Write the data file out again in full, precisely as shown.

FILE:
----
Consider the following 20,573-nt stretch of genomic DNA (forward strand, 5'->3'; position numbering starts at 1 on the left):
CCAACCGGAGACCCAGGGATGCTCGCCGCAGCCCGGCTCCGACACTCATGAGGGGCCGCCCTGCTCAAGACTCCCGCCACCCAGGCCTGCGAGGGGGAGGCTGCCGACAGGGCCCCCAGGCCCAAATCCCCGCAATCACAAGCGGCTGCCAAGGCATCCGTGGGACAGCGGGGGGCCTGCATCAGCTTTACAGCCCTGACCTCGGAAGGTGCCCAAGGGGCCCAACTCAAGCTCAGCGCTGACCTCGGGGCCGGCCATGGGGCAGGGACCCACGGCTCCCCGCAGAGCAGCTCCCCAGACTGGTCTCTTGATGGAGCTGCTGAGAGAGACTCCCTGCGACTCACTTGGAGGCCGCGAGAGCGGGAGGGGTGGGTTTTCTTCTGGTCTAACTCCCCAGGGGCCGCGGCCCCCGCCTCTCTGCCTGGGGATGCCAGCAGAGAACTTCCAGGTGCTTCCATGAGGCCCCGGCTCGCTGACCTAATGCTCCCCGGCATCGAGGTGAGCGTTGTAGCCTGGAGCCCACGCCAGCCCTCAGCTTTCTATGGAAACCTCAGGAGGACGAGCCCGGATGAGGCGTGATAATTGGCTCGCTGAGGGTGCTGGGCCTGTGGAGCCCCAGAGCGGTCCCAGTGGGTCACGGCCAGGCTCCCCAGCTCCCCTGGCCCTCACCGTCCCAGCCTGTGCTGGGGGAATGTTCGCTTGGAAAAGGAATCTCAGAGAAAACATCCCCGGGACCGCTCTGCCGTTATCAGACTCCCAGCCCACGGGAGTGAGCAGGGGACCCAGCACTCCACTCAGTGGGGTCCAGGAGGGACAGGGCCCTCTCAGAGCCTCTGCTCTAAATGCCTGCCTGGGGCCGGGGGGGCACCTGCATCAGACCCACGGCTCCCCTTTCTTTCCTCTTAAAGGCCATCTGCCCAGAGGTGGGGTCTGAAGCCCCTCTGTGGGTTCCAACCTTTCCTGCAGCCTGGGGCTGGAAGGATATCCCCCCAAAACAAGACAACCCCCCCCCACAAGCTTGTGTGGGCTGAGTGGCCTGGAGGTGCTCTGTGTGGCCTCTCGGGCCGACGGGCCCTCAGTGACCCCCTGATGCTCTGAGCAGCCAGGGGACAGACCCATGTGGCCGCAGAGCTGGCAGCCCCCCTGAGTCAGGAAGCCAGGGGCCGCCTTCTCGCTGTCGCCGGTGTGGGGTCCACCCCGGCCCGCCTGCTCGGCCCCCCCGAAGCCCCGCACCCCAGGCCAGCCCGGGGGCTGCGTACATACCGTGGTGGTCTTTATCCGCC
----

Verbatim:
Consider the following 20,573-nt stretch of genomic DNA (forward strand, 5'->3'; position numbering starts at 1 on the left):
CCAACCGGAGACCCAGGGATGCTCGCCGCAGCCCGGCTCCGACACTCATGAGGGGCCGCCCTGCTCAAGACTCCCGCCACCCAGGCCTGCGAGGGGGAGGCTGCCGACAGGGCCCCCAGGCCCAAATCCCCGCAATCACAAGCGGCTGCCAAGGCATCCGTGGGACAGCGGGGGGCCTGCATCAGCTTTACAGCCCTGACCTCGGAAGGTGCCCAAGGGGCCCAACTCAAGCTCAGCGCTGACCTCGGGGCCGGCCATGGGGCAGGGACCCACGGCTCCCCGCAGAGCAGCTCCCCAGACTGGTCTCTTGATGGAGCTGCTGAGAGAGACTCCCTGCGACTCACTTGGAGGCCGCGAGAGCGGGAGGGGTGGGTTTTCTTCTGGTCTAACTCCCCAGGGGCCGCGGCCCCCGCCTCTCTGCCTGGGGATGCCAGCAGAGAACTTCCAGGTGCTTCCATGAGGCCCCGGCTCGCTGACCTAATGCTCCCCGGCATCGAGGTGAGCGTTGTAGCCTGGAGCCCACGCCAGCCCTCAGCTTTCTATGGAAACCTCAGGAGGACGAGCCCGGATGAGGCGTGATAATTGGCTCGCTGAGGGTGCTGGGCCTGTGGAGCCCCAGAGCGGTCCCAGTGGGTCACGGCCAGGCTCCCCAGCTCCCCTGGCCCTCACCGTCCCAGCCTGTGCTGGGGGAATGTTCGCTTGGAAAAGGAATCTCAGAGAAAACATCCCCGGGACCGCTCTGCCGTTATCAGACTCCCAGCCCACGGGAGTGAGCAGGGGACCCAGCACTCCACTCAGTGGGGTCCAGGAGGGACAGGGCCCTCTCAGAGCCTCTGCTCTAAATGCCTGCCTGGGGCCGGGGGGGCACCTGCATCAGACCCACGGCTCCCCTTTCTTTCCTCTTAAAGGCCATCTGCCCAGAGGTGGGGTCTGAAGCCCCTCTGTGGGTTCCAACCTTTCCTGCAGCCTGGGGCTGGAAGGATATCCCCCCAAAACAAGACAACCCCCCCCCACAAGCTTGTGTGGGCTGAGTGGCCTGGAGGTGCTCTGTGTGGCCTCTCGGGCCGACGGGCCCTCAGTGACCCCCTGATGCTCTGAGCAGCCAGGGGACAGACCCATGTGGCCGCAGAGCTGGCAGCCCCCCTGAGTCAGGAAGCCAGGGGCCGCCTTCTCGCTGTCGCCGGTGTGGGGTCCACCCCGGCCCGCCTGCTCGGCCCCCCCGAAGCCCCGCACCCCAGGCCAGCCCGGGGGCTGCGTACATACCGTGGTGGTCTTTATCCGCC